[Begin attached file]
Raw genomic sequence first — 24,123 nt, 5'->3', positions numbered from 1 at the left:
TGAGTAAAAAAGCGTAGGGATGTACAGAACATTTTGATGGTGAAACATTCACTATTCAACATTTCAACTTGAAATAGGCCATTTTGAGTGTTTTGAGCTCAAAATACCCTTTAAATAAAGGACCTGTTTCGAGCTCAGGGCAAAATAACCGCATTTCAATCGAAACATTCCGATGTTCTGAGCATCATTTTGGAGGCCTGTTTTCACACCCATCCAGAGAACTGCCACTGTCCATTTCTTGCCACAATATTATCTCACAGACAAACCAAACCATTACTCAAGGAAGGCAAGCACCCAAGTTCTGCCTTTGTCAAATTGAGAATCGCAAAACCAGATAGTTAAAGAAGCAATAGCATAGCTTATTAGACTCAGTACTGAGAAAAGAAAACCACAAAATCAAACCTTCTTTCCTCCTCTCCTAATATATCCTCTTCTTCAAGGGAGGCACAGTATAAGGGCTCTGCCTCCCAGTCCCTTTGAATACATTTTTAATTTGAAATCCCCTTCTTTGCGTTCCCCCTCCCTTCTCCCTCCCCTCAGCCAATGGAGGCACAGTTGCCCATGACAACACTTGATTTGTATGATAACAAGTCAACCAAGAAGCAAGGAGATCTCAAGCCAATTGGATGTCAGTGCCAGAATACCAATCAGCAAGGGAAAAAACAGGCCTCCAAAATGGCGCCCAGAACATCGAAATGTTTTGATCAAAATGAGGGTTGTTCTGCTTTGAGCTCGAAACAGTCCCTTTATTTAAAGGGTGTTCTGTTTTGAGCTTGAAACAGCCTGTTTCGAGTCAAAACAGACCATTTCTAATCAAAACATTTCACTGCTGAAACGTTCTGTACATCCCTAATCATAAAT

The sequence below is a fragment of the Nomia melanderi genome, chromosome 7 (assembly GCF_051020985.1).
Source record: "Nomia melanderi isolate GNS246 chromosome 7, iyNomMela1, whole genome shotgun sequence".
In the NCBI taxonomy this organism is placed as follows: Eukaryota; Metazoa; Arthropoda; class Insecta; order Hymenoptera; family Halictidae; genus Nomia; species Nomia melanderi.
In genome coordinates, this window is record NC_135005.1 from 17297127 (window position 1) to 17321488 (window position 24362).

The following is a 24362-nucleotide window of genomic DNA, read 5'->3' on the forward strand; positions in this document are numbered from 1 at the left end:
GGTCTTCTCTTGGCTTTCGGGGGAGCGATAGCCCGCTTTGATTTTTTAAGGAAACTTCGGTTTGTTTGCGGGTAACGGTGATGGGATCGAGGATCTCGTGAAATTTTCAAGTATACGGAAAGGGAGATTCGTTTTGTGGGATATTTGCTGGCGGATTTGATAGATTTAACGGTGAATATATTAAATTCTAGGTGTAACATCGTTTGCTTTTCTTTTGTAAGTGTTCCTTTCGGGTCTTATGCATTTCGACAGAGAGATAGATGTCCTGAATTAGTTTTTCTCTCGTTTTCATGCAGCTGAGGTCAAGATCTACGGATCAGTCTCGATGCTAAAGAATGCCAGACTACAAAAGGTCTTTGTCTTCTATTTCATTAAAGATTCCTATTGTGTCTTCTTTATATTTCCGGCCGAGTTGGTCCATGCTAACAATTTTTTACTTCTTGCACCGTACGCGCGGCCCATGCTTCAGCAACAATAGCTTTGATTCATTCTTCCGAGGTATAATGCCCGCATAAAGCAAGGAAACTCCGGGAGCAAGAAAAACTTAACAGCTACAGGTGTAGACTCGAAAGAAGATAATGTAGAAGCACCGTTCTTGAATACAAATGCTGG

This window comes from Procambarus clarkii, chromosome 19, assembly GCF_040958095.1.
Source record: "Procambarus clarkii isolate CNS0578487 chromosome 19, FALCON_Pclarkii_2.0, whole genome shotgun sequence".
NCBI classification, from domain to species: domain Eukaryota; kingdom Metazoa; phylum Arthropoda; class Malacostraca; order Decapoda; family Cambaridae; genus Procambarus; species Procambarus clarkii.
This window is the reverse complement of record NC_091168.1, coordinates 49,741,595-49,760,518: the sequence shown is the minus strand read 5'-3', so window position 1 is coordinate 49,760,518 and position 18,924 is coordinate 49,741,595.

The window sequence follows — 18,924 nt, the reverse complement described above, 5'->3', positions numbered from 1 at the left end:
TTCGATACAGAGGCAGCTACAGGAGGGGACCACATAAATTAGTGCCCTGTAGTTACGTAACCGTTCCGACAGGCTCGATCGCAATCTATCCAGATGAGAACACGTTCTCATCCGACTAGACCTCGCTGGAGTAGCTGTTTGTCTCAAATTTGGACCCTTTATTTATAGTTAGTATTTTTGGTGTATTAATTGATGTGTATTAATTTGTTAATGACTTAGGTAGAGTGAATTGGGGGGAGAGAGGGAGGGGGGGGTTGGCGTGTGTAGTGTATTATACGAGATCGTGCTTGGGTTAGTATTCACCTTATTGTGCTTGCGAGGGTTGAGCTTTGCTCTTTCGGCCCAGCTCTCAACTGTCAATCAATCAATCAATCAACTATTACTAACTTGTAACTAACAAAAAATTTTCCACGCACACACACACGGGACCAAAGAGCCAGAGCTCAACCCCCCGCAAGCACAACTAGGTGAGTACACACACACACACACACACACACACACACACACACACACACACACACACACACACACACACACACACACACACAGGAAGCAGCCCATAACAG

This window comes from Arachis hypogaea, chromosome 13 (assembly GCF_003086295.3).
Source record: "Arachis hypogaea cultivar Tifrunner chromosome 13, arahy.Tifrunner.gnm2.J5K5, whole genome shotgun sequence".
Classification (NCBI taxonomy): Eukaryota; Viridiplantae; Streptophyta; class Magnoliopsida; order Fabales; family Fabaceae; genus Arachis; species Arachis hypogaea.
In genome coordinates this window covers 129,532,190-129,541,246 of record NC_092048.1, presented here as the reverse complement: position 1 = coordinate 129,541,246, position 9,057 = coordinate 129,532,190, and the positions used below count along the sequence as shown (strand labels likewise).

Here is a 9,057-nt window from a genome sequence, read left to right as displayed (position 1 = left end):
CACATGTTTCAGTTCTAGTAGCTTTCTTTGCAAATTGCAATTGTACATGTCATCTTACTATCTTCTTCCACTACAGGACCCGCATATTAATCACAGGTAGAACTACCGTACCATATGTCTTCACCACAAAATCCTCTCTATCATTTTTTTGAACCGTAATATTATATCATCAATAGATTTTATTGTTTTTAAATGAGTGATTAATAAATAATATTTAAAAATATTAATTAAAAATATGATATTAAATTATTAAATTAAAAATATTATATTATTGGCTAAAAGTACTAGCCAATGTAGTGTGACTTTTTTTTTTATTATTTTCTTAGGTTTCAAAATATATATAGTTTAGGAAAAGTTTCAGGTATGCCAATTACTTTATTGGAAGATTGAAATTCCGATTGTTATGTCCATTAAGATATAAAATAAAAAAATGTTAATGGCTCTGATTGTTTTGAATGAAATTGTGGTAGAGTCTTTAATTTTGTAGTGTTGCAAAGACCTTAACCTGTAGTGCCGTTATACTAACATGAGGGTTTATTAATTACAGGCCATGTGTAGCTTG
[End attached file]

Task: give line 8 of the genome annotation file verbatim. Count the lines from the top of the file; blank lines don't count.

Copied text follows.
GGTCTTCTCTTGGCTTTCGGGGGAGCGATAGCCCGCTTTGATTTTTTAAGGAAACTTCGGTTTGTTTGCGGGTAACGGTGATGGGATCGAGGATCTCGTGAAATTTTCAAGTATACGGAAAGGGAGATTCGTTTTGTGGGATATTTGCTGGCGGATTTGATAGATTTAACGGTGAATATATTAAATTCTAGGTGTAACATCGTTTGCTTTTCTTTTGTAAGTGTTCCTTTCGGGTCTTATGCATTTCGACAGAGAGATAGATGTCCTGAATTAGTTTTTCTCTCGTTTTCATGCAGCTGAGGTCAAGATCTACGGATCAGTCTCGATGCTAAAGAATGCCAGACTACAAAAGGTCTTTGTCTTCTATTTCATTAAAGATTCCTATTGTGTCTTCTTTATATTTCCGGCCGAGTTGGTCCATGCTAACAATTTTTTACTTCTTGCACCGTACGCGCGGCCCATGCTTCAGCAACAATAGCTTTGATTCATTCTTCCGAGGTATAATGCCCGCATAAAGCAAGGAAACTCCGGGAGCAAGAAAAACTTAACAGCTACAGGTGTAGACTCGAAAGAAGATAATGTAGAAGCACCGTTCTTGAATACAAATGCTGG